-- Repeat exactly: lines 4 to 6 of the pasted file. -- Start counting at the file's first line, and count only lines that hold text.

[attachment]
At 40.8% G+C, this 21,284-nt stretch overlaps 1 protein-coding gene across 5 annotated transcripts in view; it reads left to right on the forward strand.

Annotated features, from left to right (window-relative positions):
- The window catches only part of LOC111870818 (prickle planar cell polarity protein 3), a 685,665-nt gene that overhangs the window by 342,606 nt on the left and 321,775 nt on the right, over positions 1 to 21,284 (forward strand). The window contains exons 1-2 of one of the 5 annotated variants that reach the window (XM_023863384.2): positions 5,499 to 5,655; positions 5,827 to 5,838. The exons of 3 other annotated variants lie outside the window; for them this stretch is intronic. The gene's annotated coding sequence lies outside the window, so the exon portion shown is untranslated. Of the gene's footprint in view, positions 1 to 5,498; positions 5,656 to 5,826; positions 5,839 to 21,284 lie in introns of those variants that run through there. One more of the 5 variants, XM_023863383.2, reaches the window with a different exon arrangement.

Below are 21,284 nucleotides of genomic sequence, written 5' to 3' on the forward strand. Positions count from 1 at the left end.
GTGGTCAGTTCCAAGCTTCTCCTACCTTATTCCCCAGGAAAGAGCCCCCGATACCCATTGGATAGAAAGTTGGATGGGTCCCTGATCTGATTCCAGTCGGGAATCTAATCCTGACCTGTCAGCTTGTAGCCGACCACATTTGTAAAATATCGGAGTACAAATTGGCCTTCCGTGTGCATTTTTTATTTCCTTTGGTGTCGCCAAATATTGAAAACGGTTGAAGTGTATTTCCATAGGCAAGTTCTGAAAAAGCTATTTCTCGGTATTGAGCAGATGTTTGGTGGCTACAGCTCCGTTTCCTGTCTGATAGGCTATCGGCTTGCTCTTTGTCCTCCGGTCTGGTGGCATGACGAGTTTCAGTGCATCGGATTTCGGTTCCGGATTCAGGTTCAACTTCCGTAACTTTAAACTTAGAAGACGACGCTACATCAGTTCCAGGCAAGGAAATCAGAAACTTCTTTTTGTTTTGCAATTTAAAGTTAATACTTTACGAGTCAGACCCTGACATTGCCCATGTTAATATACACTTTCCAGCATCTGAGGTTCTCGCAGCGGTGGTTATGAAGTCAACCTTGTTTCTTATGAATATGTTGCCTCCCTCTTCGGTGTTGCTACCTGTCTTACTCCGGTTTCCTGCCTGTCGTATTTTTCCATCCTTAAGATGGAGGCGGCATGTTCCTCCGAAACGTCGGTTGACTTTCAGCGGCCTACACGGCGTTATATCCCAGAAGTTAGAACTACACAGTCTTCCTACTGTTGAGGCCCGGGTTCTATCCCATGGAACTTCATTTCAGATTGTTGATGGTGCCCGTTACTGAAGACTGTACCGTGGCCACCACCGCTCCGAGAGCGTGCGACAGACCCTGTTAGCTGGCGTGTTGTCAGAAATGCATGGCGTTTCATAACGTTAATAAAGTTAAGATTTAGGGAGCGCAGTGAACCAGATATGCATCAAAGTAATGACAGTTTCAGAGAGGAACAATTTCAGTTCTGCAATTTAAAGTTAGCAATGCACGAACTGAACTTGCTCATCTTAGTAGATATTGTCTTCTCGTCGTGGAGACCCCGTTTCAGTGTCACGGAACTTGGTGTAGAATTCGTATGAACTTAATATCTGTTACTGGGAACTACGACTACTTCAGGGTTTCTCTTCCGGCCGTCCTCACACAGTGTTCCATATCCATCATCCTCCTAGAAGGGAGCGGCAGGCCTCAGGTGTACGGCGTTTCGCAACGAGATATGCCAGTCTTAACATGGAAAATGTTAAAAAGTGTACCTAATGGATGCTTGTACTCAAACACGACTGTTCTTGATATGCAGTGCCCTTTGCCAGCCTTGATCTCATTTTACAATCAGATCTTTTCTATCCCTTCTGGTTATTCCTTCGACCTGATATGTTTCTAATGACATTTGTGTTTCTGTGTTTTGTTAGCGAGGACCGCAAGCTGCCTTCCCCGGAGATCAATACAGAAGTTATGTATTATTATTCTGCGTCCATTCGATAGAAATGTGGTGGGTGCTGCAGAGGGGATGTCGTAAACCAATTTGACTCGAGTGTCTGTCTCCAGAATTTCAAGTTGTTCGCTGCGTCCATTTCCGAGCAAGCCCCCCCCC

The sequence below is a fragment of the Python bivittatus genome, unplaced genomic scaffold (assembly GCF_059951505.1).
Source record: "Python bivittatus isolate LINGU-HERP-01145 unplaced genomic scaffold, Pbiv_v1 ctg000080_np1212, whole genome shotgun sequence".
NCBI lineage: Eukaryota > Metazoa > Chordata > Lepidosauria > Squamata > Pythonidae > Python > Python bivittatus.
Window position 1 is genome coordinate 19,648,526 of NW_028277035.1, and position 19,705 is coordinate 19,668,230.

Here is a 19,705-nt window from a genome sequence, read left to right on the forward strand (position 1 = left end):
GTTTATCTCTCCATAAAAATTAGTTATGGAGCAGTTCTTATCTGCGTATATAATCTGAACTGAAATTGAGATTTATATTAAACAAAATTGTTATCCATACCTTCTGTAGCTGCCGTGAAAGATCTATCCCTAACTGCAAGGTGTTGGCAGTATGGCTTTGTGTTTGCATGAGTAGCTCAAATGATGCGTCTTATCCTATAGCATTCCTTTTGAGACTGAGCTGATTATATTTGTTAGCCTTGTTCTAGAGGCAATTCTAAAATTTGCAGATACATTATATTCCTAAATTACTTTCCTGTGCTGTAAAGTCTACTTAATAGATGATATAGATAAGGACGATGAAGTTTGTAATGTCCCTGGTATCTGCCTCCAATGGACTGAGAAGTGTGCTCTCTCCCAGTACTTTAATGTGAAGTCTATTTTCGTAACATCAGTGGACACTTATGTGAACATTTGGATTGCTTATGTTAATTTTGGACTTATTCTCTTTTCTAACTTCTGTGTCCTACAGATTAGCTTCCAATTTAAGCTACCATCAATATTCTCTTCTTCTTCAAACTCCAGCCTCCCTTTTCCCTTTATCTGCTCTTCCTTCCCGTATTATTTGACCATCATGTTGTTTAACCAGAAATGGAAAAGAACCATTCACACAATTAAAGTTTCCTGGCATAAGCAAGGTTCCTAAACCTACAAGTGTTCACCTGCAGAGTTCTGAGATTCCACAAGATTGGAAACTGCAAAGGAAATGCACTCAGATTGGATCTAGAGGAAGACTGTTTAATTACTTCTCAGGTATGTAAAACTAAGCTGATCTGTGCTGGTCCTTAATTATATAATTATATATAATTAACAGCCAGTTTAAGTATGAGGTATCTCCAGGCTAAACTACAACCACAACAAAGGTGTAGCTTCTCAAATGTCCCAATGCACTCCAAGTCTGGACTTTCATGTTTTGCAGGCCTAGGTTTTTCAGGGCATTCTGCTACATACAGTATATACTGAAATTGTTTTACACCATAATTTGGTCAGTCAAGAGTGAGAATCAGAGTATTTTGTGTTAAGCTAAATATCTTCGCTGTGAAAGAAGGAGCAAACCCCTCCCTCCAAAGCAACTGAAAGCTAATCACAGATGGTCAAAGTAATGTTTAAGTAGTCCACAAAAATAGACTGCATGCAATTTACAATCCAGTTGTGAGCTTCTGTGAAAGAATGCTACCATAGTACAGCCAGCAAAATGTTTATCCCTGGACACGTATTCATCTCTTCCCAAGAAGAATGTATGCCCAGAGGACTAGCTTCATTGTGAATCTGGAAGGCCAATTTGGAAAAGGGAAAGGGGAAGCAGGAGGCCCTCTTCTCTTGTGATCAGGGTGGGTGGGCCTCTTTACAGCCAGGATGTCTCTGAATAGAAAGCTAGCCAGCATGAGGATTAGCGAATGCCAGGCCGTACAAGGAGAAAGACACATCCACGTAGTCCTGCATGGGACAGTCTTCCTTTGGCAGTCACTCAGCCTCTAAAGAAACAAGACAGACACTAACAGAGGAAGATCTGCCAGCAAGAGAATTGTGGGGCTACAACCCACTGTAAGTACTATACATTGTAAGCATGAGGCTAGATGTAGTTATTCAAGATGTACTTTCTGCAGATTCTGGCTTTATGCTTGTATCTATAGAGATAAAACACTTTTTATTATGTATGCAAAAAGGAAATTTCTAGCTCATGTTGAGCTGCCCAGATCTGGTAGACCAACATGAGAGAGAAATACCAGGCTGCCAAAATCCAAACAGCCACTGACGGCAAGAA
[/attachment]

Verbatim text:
Below are 21,284 nucleotides of genomic sequence, written 5' to 3' on the forward strand. Positions count from 1 at the left end.
GTGGTCAGTTCCAAGCTTCTCCTACCTTATTCCCCAGGAAAGAGCCCCCGATACCCATTGGATAGAAAGTTGGATGGGTCCCTGATCTGATTCCAGTCGGGAATCTAATCCTGACCTGTCAGCTTGTAGCCGACCACATTTGTAAAATATCGGAGTACAAATTGGCCTTCCGTGTGCATTTTTTATTTCCTTTGGTGTCGCCAAATATTGAAAACGGTTGAAGTGTATTTCCATAGGCAAGTTCTGAAAAAGCTATTTCTCGGTATTGAGCAGATGTTTGGTGGCTACAGCTCCGTTTCCTGTCTGATAGGCTATCGGCTTGCTCTTTGTCCTCCGGTCTGGTGGCATGACGAGTTTCAGTGCATCGGATTTCGGTTCCGGATTCAGGTTCAACTTCCGTAACTTTAAACTTAGAAGACGACGCTACATCAGTTCCAGGCAAGGAAATCAGAAACTTCTTTTTGTTTTGCAATTTAAAGTTAATACTTTACGAGTCAGACCCTGACATTGCCCATGTTAATATACACTTTCCAGCATCTGAGGTTCTCGCAGCGGTGGTTATGAAGTCAACCTTGTTTCTTATGAATATGTTGCCTCCCTCTTCGGTGTTGCTACCTGTCTTACTCCGGTTTCCTGCCTGTCGTATTTTTCCATCCTTAAGATGGAGGCGGCATGTTCCTCCGAAACGTCGGTTGACTTTCAGCGGCCTACACGGCGTTATATCCCAGAAGTTAGAACTACACAGTCTTCCTACTGTTGAGGCCCGGGTTCTATCCCATGGAACTTCATTTCAGATTGTTGATGGTGCCCGTTACTGAAGACTGTACCGTGGCCACCACCGCTCCGAGAGCGTGCGACAGACCCTGTTAGCTGGCGTGTTGTCAGAAATGCATGGCGTTTCATAACGTTAATAAAGTTAAGATTTAGGGAGCGCAGTGAACCAGATATGCATCAAAGTAATGACAGTTTCAGAGAGGAACAATTTCAGTTCTGCAATTTAAAGTTAGCAATGCACGAACTGAACTTGCTCATCTTAGTAGATATTGTCTTCTCGTCGTGGAGACCCCGTTTCAGTGTCACGGAACTTGGTGTAGAATTCGTATGAACTTAATATCTGTTACTGGGAACTACGACTACTTCAGGGTTTCTCTTCCGGCCGTCCTCACACAGTGTTCCATATCCATCATCCTCCTAGAAGGGAGCGGCAGGCCTCAGGTGTACGGCGTTTCGCAACGAGATATGCCAGTCTTAACATGGAAAATGTTAAAAAGTGTACCTAATGGATGCTTGTACTCAAACACGACTGTTCTTGATATGCAGTGCCCTTTGCCAGCCTTGATCTCATTTTACAATCAGATCTTTTCTATCCCTTCTGGTTATTCCTTCGACCTGATATGTTTCTAATGACATTTGTGTTTCTGTGTTTTGTTAGCGAGGACCGCAAGCTGCCTTCCCCGGAGATCAATACAGAAGTTATGTATTATTATTCTGCGTCCATTCGATAGAAATGTGGTGGGTGCTGCAGAGGGGATGTCGTAAACCAATTTGACTCGAGTGTCTGTCTCCAGAATTTCAAGTTGTTCGCTGCGTCCATTTCCGAGCAAGCCCCCCCCC

The sequence below is a fragment of the Python bivittatus genome, unplaced genomic scaffold (assembly GCF_059951505.1).